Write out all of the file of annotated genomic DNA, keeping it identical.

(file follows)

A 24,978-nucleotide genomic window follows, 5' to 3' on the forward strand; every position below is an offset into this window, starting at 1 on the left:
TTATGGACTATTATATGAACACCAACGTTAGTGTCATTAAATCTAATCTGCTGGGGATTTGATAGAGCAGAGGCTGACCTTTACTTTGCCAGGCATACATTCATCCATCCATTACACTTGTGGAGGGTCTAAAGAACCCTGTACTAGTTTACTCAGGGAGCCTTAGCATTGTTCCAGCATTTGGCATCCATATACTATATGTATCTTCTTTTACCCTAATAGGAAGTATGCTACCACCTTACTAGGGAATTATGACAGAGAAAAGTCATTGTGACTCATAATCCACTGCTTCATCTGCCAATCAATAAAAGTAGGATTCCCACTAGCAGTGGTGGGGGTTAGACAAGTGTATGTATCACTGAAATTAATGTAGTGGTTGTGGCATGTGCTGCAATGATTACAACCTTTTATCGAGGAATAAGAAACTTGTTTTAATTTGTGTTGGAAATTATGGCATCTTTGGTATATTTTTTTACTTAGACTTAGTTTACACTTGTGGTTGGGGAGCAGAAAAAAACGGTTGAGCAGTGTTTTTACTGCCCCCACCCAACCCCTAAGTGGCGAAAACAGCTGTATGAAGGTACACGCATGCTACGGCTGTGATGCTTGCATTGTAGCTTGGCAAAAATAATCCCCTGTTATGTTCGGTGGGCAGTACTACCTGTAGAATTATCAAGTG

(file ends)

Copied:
A 24,978-nucleotide genomic window follows, 5' to 3' on the forward strand; every position below is an offset into this window, starting at 1 on the left:
TTATGGACTATTATATGAACACCAACGTTAGTGTCATTAAATCTAATCTGCTGGGGATTTGATAGAGCAGAGGCTGACCTTTACTTTGCCAGGCATACATTCATCCATCCATTACACTTGTGGAGGGTCTAAAGAACCCTGTACTAGTTTACTCAGGGAGCCTTAGCATTGTTCCAGCATTTGGCATCCATATACTATATGTATCTTCTTTTACCCTAATAGGAAGTATGCTACCACCTTACTAGGGAATTATGACAGAGAAAAGTCATTGTGACTCATAATCCACTGCTTCATCTGCCAATCAATAAAAGTAGGATTCCCACTAGCAGTGGTGGGGGTTAGACAAGTGTATGTATCACTGAAATTAATGTAGTGGTTGTGGCATGTGCTGCAATGATTACAACCTTTTATCGAGGAATAAGAAACTTGTTTTAATTTGTGTTGGAAATTATGGCATCTTTGGTATATTTTTTTACTTAGACTTAGTTTACACTTGTGGTTGGGGAGCAGAAAAAAACGGTTGAGCAGTGTTTTTACTGCCCCCACCCAACCCCTAAGTGGCGAAAACAGCTGTATGAAGGTACACGCATGCTACGGCTGTGATGCTTGCATTGTAGCTTGGCAAAAATAATCCCCTGTTATGTTCGGTGGGCAGTACTACCTGTAGAATTATCAAGTG